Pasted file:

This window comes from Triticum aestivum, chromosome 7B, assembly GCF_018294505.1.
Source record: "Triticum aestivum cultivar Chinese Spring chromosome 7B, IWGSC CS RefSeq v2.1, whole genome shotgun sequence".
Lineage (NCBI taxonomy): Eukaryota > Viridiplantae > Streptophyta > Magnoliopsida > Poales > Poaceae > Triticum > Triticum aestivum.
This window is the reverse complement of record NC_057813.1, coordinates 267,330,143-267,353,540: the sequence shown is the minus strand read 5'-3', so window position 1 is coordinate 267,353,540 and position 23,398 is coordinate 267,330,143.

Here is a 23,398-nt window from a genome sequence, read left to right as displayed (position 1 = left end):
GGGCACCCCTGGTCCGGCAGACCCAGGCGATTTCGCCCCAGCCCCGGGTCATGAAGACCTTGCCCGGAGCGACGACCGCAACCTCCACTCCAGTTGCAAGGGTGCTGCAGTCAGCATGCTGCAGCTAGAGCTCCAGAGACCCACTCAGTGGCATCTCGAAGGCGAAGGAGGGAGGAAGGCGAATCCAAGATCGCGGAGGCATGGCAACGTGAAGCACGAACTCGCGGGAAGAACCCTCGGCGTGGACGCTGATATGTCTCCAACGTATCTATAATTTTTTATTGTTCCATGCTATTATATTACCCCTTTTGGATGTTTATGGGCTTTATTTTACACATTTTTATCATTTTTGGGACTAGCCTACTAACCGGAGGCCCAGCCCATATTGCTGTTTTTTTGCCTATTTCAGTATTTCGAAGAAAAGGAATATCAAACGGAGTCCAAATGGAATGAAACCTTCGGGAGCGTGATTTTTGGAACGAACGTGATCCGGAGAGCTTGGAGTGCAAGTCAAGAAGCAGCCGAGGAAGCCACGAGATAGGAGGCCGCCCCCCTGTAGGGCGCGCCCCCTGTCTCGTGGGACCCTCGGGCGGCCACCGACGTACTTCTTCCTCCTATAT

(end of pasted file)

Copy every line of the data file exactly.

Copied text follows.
This window comes from Triticum aestivum, chromosome 7B, assembly GCF_018294505.1.
Source record: "Triticum aestivum cultivar Chinese Spring chromosome 7B, IWGSC CS RefSeq v2.1, whole genome shotgun sequence".
Lineage (NCBI taxonomy): Eukaryota > Viridiplantae > Streptophyta > Magnoliopsida > Poales > Poaceae > Triticum > Triticum aestivum.
This window is the reverse complement of record NC_057813.1, coordinates 267,330,143-267,353,540: the sequence shown is the minus strand read 5'-3', so window position 1 is coordinate 267,353,540 and position 23,398 is coordinate 267,330,143.

Here is a 23,398-nt window from a genome sequence, read left to right as displayed (position 1 = left end):
GGGCACCCCTGGTCCGGCAGACCCAGGCGATTTCGCCCCAGCCCCGGGTCATGAAGACCTTGCCCGGAGCGACGACCGCAACCTCCACTCCAGTTGCAAGGGTGCTGCAGTCAGCATGCTGCAGCTAGAGCTCCAGAGACCCACTCAGTGGCATCTCGAAGGCGAAGGAGGGAGGAAGGCGAATCCAAGATCGCGGAGGCATGGCAACGTGAAGCACGAACTCGCGGGAAGAACCCTCGGCGTGGACGCTGATATGTCTCCAACGTATCTATAATTTTTTATTGTTCCATGCTATTATATTACCCCTTTTGGATGTTTATGGGCTTTATTTTACACATTTTTATCATTTTTGGGACTAGCCTACTAACCGGAGGCCCAGCCCATATTGCTGTTTTTTTGCCTATTTCAGTATTTCGAAGAAAAGGAATATCAAACGGAGTCCAAATGGAATGAAACCTTCGGGAGCGTGATTTTTGGAACGAACGTGATCCGGAGAGCTTGGAGTGCAAGTCAAGAAGCAGCCGAGGAAGCCACGAGATAGGAGGCCGCCCCCCTGTAGGGCGCGCCCCCTGTCTCGTGGGACCCTCGGGCGGCCACCGACGTACTTCTTCCTCCTATAT